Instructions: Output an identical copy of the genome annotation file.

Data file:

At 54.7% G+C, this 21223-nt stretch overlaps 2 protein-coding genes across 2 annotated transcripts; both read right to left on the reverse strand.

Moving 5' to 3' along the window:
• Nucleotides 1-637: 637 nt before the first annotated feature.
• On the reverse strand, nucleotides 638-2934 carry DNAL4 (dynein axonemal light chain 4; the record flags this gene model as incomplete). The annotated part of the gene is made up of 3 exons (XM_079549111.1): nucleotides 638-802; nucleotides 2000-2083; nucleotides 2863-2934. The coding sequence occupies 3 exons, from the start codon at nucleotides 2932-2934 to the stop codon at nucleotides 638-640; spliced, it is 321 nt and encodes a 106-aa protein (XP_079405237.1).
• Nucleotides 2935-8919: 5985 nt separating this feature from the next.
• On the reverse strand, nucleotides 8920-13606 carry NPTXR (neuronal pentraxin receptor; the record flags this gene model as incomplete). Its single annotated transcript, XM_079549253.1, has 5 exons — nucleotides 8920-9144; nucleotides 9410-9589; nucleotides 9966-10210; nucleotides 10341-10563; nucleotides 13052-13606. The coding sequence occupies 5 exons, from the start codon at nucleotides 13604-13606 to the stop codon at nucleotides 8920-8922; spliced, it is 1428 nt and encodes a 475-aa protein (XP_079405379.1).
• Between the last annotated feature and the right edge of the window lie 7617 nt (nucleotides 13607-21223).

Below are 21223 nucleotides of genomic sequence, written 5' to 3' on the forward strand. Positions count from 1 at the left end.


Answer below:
At 54.7% G+C, this 21223-nt stretch overlaps 2 protein-coding genes across 2 annotated transcripts; both read right to left on the reverse strand.

Moving 5' to 3' along the window:
• Nucleotides 1-637: 637 nt before the first annotated feature.
• On the reverse strand, nucleotides 638-2934 carry DNAL4 (dynein axonemal light chain 4; the record flags this gene model as incomplete). The annotated part of the gene is made up of 3 exons (XM_079549111.1): nucleotides 638-802; nucleotides 2000-2083; nucleotides 2863-2934. The coding sequence occupies 3 exons, from the start codon at nucleotides 2932-2934 to the stop codon at nucleotides 638-640; spliced, it is 321 nt and encodes a 106-aa protein (XP_079405237.1).
• Nucleotides 2935-8919: 5985 nt separating this feature from the next.
• On the reverse strand, nucleotides 8920-13606 carry NPTXR (neuronal pentraxin receptor; the record flags this gene model as incomplete). Its single annotated transcript, XM_079549253.1, has 5 exons — nucleotides 8920-9144; nucleotides 9410-9589; nucleotides 9966-10210; nucleotides 10341-10563; nucleotides 13052-13606. The coding sequence occupies 5 exons, from the start codon at nucleotides 13604-13606 to the stop codon at nucleotides 8920-8922; spliced, it is 1428 nt and encodes a 475-aa protein (XP_079405379.1).
• Between the last annotated feature and the right edge of the window lie 7617 nt (nucleotides 13607-21223).

Below are 21223 nucleotides of genomic sequence, written 5' to 3' on the forward strand. Positions count from 1 at the left end.